The neurotransmitter at the synapses between hair cells and spiral ganglion cells in the cochlea is probably L-glutamate or a similar excitatory amino acid. Glutamate uptake by nerve terminals and glial cells is an important component of neurotransmission at glutamatergic synapses of the central nervous system, for providing a reservoir of transmitter or transmitter precursors and the termination of the released glutamate. Hair cell synapses are not surrounded by glial cells, therefore, the uptake mechanism for glutamate in the cochlea may be unique. cDNA was synthesized from total RNA isolated separately from the rat organ of Corti, spiral ganglia, and lateral wall tissues. The expression of a glutamate/aspartate transporter (GLAST) was detected by DNA amplification with the polymerase chain reaction. The other two members of glutamate transporters in this family were not detected by this method. A partial cDNA encoding to GLAST was identified by sequence analysis in a rat cochlear cDNA library. Data concerning the expression and the molecular structure of the glutamate transporter GLAST in the cochlea may provide important information regarding the neurotransmission process at the hair cell-afferent synapses.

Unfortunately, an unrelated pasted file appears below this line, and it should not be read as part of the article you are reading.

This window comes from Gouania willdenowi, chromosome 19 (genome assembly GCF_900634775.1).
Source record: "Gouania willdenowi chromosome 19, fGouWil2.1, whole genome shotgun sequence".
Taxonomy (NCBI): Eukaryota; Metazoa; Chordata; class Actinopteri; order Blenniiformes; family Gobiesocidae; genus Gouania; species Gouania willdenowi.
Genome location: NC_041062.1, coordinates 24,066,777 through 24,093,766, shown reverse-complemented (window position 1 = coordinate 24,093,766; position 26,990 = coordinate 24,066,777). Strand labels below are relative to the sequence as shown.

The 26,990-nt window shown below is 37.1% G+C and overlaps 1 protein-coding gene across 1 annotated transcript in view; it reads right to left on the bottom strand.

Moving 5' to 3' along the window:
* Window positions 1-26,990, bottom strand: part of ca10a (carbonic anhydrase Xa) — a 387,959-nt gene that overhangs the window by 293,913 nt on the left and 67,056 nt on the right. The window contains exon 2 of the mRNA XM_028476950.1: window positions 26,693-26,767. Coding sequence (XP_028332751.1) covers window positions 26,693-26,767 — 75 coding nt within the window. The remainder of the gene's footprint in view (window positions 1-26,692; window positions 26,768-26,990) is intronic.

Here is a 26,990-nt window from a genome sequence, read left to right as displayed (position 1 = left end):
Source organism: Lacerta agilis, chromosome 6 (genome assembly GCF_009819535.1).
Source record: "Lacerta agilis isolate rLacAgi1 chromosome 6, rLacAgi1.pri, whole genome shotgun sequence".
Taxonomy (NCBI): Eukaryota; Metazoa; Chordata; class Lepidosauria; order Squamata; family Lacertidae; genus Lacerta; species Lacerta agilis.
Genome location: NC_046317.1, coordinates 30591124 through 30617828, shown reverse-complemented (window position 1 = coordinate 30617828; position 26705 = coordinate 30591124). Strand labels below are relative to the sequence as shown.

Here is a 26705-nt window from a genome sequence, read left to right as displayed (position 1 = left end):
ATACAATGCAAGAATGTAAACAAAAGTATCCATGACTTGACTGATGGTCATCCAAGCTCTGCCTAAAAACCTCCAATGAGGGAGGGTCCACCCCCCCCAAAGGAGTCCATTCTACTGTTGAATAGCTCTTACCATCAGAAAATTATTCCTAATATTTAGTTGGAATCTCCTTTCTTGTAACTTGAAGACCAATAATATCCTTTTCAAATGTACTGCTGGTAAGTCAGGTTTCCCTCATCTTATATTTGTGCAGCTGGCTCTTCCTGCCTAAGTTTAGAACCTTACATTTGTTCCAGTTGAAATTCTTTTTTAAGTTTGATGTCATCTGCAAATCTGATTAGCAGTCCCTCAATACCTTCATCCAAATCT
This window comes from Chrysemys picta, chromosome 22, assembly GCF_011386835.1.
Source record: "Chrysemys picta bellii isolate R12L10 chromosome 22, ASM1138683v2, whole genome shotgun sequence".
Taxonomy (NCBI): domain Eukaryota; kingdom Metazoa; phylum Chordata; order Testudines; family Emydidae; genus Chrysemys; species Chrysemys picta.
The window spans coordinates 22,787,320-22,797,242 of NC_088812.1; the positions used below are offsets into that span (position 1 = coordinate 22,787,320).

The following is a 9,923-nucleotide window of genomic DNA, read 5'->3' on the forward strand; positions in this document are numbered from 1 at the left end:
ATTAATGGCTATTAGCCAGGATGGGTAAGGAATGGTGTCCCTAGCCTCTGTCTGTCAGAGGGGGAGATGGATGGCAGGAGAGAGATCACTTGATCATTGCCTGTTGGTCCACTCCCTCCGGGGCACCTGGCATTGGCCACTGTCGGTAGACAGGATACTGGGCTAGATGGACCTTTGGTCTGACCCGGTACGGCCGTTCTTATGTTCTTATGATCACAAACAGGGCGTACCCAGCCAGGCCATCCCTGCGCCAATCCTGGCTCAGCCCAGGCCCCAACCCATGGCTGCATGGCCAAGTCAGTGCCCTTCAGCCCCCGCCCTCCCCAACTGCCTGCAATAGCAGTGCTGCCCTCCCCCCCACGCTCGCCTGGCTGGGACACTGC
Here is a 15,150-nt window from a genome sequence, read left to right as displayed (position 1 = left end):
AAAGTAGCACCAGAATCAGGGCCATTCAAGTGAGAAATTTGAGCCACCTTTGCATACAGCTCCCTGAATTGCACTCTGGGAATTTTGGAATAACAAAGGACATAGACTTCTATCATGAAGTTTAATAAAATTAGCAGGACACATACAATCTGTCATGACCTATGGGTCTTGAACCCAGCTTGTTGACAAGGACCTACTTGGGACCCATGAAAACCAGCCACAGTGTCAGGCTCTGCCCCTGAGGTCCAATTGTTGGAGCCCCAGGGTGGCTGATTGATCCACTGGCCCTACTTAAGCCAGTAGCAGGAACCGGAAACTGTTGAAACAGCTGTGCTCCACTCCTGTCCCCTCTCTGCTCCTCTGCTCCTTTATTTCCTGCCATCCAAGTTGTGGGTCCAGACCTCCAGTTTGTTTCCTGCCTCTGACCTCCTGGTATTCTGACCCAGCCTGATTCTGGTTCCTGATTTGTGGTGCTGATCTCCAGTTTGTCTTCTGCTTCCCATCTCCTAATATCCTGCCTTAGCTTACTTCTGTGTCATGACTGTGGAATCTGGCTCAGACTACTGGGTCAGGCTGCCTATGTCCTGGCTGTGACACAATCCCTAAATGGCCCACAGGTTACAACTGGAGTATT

|Original language||English (US)|
|Number of pages||8|
|State||Published - Aug 1994|
All Science Journal Classification (ASJC) codes
- Sensory Systems